Professional Pro-Aborts are Incredibly Creepy

Professional Pro-Aborts are Incredibly Creepy March 12, 2014

The baby hatred of that subculture seeps out in weird and disturbing ways, such as obsessing over the fact that people feel pity for the children killed on the lost Malaysian flight.  Most of us call sorrow for the suffering of innocent children “normal”.  But professional pro-aborts are radically abnormal.

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  • I was just thinking about this this morning, that as a society we see some sort of zero-sum game between babies and women — if one gains, the other loses. I’ve seen people argue that fetuses aren’t babies, and shouldn’t be called such. I saw one disturbed person argue that fetuses are morally equivalent to rapists, because both use a woman’s body without permission. We consider pregnancy a disease to be prevented.

    We often mention that the Church is always saying “both/and,” and that is especially true here. Is it really so hard to respect, care about, and protect both mothers and babies?

    • Jared Clark

      I was involved in an online discussion on abortion last night. Every last one of the pro-aborts compared unborn humans to parasites.

      • Rebecca Fuentes

        Ugh. That’s one of the arguments I hate the most. I shouldn’t take it personally on behalf of my baby, but I do.

      • Every last one of the pro-aborts compared unborn humans to parasites.

        Given the individualistic social and economic assumptions of our society, that makes complete sense.

        • Jared Clark

          The dichotomy of makers vs. takers follows the logic of our society’s philosophies and economics, but they could at least learn some biology. Having a parasite, biologically, is not like reproduction.

          • No argument here.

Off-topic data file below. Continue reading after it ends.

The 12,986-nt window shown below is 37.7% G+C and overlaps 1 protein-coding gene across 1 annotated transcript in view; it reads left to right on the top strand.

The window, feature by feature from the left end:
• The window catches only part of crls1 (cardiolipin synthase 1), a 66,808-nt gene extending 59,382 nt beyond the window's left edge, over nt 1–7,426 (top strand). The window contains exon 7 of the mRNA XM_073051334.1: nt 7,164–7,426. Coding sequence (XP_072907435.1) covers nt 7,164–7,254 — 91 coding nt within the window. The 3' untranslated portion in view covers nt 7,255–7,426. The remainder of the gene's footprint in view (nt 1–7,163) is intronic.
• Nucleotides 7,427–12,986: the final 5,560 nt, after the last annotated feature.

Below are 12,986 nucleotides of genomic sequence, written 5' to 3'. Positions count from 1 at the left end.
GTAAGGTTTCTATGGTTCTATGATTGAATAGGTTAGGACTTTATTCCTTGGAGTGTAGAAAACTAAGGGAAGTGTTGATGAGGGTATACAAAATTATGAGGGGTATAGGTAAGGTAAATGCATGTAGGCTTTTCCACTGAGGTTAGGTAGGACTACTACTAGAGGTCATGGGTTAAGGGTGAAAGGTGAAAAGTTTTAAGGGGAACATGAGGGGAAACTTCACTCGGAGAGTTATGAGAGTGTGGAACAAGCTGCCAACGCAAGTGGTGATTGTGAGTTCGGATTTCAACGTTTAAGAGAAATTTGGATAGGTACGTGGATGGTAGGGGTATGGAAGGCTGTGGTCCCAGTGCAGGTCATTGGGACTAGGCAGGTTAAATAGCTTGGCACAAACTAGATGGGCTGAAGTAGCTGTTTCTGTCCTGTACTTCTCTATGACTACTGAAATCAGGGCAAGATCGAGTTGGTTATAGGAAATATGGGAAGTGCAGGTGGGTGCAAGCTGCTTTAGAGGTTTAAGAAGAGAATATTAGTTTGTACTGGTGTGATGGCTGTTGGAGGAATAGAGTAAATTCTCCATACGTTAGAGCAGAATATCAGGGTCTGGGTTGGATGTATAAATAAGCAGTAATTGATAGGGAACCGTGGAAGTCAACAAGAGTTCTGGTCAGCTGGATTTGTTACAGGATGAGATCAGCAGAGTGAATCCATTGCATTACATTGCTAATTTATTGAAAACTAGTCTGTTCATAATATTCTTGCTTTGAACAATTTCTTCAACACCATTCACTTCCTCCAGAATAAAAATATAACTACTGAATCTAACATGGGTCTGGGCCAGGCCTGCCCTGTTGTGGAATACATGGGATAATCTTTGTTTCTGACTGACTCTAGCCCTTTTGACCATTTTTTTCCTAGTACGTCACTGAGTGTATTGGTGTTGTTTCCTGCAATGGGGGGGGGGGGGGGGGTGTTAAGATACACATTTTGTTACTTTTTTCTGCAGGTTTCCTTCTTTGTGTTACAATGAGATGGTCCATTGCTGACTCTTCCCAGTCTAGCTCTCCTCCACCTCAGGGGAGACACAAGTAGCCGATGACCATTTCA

• Rebecca Fuentes

      “We often mention that the Church is always saying “both/and,” and that
      is especially true here. Is it really so hard to respect, care about,
      and protect both mothers and babies?”

      That’s the key. What is good for babies is good for mothers, and what is good for mothers is good for babies–like a solid, loving marriage, a father and husband, fidelity, self-giving, generosity, forgiveness, patience . . .

      • The trick is to acknowledge that women are more than JUST mothers, but that being at least potentially mothers is a definitive part of being a woman, and that it is anti-woman to be anti-mothers.

  • Gary Keith Chesterton

    A while ago I happened to be home from work early and I caught the Dr. Oz show. This had to be two years ago. The program was about new findings that show that the contraceptive pill, progesterone-estrogen, prevented ovarian cancers by reducing or eliminating the scarring formed by eruptions. He explained this in his inimitable crystal-clear manner, and he had two female OB-GYNs with him, one of whom said something like “We think of young women taking the pill, and that’s good, but older women need to be protected from pregnancy too.”
    I was gobsmacked, and still am, at the twin assertions that (1) the ordinary functioning of a woman’s fertility is dangerous to her and (2) that pregnancy is something a woman needs to be protected from.
    The deeply sick hatred and fear of children which runs through all this is particularly upsetting when one sees the natural love of children transferred to dogs (for example). My cousin, who obviously longs for a child but is totally committed to what we might call the Dr. Oz mentality, treats her mutt like a darling child. It’s nauseating.

    • silicasandra

      Something else I find interesting: During pregnancy, and then for many months afterwards for most women who breastfeed, the eruptions aren’t occurring because ovulation is suppressed. So the OBGYN was incorrect in her statement as you report it, because it’s not pregnancy that’s so “dangerous” – it’s ovulation month after month after month without ever getting a break. It’s almost like getting pregnant could be – gasp – good for women, in the normal design of things. But we’re so committed to disrupting that as a society we think we need a pill to fix it.

  • The Next to Last Samurai

    Won’t somebody please not think of the children?